- How much should I have saved?
- Is $5,000 in credit card debt that bad?
- Should I know where my superannuation is?
All of these are very legitimate questions but I’m guessing you don’t want to ask your parents about your credit card debt (which took you on a pub tour of Europe last summer!).
You may be a student with a part time job or about to set off on your full time career so there’s no better time to get your head around what to do with your money from now on.
Although you may not be earning a six figure salary and feel like you’re struggling, this is the time to really save and save hard, especially if you’re living at home or paying cheap rent.
Saving 20% of your income would be an ideal proportion to put away, especially if you want to own a property in a major city in your 30s, which currently requires a $113,000* deposit i.e. 20 per cent of the average capital city property price.
This is also a great time to create good habits like setting up an automated savings payment into a separate account so it’s ‘out of sight, out of mind’ but doing nice things for you like earning interest, on the side.
If you have credit card debt, try and get rid of it ASAP, that means, put any extra money towards it, even if that means forgoing savings. You’re being charged, on average, 17.58% on your balance and that’s getting bigger and bigger with each bill if you’re only paying the minimum amount.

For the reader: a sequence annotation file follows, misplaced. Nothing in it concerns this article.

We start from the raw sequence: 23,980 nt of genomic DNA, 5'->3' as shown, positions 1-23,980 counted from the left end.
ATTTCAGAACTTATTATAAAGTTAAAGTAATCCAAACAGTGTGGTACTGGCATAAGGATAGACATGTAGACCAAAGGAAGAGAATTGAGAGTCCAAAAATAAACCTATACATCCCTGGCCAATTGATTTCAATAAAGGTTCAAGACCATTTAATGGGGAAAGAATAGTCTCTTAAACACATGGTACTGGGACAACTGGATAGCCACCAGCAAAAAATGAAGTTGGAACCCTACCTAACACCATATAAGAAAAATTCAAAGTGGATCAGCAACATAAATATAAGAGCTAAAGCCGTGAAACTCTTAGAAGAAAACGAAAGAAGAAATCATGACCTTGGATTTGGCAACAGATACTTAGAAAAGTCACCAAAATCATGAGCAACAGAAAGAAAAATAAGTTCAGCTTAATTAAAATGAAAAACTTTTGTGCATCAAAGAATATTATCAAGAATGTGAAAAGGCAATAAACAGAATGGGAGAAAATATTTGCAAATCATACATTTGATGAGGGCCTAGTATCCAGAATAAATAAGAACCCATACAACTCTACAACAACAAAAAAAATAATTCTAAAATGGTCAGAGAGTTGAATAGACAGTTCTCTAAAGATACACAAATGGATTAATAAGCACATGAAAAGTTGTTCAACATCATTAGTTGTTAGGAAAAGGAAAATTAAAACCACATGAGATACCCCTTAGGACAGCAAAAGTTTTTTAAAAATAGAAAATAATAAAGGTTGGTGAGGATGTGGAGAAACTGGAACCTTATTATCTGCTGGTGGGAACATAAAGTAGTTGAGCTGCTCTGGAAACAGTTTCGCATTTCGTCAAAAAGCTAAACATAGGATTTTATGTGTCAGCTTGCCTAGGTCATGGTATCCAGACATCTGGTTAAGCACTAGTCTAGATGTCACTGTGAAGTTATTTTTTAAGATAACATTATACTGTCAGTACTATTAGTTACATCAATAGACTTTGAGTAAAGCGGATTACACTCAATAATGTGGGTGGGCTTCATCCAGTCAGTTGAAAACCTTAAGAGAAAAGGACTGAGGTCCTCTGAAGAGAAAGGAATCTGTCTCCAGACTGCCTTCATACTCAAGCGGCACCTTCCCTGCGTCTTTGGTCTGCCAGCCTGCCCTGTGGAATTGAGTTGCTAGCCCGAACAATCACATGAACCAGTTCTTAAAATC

If you’re surviving with a debit card, keep it up! A Debit card still let’s you shop online, book airline tickets, etc. so there’s really no need to use credit, especially if you don’t have any!
TIP: There are some great fee free debit cards out there and some even give you cash back on spending or free ATM access.
If you have a loan, it’s likely a personal loan for a car or holiday and that’s okay but paying it down needs to be prioritised. Set up a Direct Debit payment so you never miss a payment. The ramifications of late or missed loan payments not only cost you in ‘late fees’ now, but can have a big impact on your credit history down the track.